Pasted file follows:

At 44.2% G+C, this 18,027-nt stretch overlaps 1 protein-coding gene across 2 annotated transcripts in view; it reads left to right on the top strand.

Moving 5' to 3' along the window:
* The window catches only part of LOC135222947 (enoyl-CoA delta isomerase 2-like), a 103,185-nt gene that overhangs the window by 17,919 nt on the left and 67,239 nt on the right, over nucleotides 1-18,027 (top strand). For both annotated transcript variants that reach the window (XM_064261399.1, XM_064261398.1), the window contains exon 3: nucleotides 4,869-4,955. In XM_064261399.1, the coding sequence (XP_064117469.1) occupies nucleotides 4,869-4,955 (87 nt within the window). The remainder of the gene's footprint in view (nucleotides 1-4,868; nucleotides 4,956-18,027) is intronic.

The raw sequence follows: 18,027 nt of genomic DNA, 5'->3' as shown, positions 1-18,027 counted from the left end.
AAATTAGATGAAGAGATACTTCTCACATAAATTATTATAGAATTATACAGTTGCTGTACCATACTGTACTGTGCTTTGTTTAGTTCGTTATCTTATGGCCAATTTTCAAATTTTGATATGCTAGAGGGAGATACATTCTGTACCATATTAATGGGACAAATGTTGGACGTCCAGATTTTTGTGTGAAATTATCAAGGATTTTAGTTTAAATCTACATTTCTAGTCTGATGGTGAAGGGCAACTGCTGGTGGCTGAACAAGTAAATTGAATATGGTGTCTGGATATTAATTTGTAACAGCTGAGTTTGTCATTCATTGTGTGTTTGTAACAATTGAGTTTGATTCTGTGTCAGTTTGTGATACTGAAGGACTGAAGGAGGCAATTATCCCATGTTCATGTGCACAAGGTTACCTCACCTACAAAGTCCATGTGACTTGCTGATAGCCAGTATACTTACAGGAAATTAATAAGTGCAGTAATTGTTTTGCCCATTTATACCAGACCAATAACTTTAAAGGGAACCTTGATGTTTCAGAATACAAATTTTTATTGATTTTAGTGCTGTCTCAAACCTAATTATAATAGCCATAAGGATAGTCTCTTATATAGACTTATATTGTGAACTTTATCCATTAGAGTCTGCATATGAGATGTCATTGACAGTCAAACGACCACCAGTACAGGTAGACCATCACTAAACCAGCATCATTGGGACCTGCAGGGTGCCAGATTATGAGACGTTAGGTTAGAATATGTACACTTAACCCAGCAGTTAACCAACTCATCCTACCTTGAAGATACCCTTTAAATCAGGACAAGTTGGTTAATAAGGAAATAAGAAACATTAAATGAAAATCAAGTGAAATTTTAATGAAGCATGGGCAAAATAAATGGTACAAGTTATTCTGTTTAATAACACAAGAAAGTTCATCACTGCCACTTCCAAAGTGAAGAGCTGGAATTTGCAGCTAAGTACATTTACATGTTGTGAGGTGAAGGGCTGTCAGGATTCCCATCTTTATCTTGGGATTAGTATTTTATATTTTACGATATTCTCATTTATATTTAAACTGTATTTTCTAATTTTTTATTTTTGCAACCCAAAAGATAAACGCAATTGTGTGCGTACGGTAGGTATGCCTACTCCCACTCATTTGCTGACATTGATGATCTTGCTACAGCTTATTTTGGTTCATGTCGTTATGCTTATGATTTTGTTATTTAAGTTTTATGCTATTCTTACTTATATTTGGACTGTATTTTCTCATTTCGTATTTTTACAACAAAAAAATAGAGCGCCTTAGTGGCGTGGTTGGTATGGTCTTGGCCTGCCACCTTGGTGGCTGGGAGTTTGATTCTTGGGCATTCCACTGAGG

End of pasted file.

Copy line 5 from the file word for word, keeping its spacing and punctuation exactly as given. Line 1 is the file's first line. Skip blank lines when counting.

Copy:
AAATTAGATGAAGAGATACTTCTCACATAAATTATTATAGAATTATACAGTTGCTGTACCATACTGTACTGTGCTTTGTTTAGTTCGTTATCTTATGGCCAATTTTCAAATTTTGATATGCTAGAGGGAGATACATTCTGTACCATATTAATGGGACAAATGTTGGACGTCCAGATTTTTGTGTGAAATTATCAAGGATTTTAGTTTAAATCTACATTTCTAGTCTGATGGTGAAGGGCAACTGCTGGTGGCTGAACAAGTAAATTGAATATGGTGTCTGGATATTAATTTGTAACAGCTGAGTTTGTCATTCATTGTGTGTTTGTAACAATTGAGTTTGATTCTGTGTCAGTTTGTGATACTGAAGGACTGAAGGAGGCAATTATCCCATGTTCATGTGCACAAGGTTACCTCACCTACAAAGTCCATGTGACTTGCTGATAGCCAGTATACTTACAGGAAATTAATAAGTGCAGTAATTGTTTTGCCCATTTATACCAGACCAATAACTTTAAAGGGAACCTTGATGTTTCAGAATACAAATTTTTATTGATTTTAGTGCTGTCTCAAACCTAATTATAATAGCCATAAGGATAGTCTCTTATATAGACTTATATTGTGAACTTTATCCATTAGAGTCTGCATATGAGATGTCATTGACAGTCAAACGACCACCAGTACAGGTAGACCATCACTAAACCAGCATCATTGGGACCTGCAGGGTGCCAGATTATGAGACGTTAGGTTAGAATATGTACACTTAACCCAGCAGTTAACCAACTCATCCTACCTTGAAGATACCCTTTAAATCAGGACAAGTTGGTTAATAAGGAAATAAGAAACATTAAATGAAAATCAAGTGAAATTTTAATGAAGCATGGGCAAAATAAATGGTACAAGTTATTCTGTTTAATAACACAAGAAAGTTCATCACTGCCACTTCCAAAGTGAAGAGCTGGAATTTGCAGCTAAGTACATTTACATGTTGTGAGGTGAAGGGCTGTCAGGATTCCCATCTTTATCTTGGGATTAGTATTTTATATTTTACGATATTCTCATTTATATTTAAACTGTATTTTCTAATTTTTTATTTTTGCAACCCAAAAGATAAACGCAATTGTGTGCGTACGGTAGGTATGCCTACTCCCACTCATTTGCTGACATTGATGATCTTGCTACAGCTTATTTTGGTTCATGTCGTTATGCTTATGATTTTGTTATTTAAGTTTTATGCTATTCTTACTTATATTTGGACTGTATTTTCTCATTTCGTATTTTTACAACAAAAAAATAGAGCGCCTTAGTGGCGTGGTTGGTATGGTCTTGGCCTGCCACCTTGGTGGCTGGGAGTTTGATTCTTGGGCATTCCACTGAGG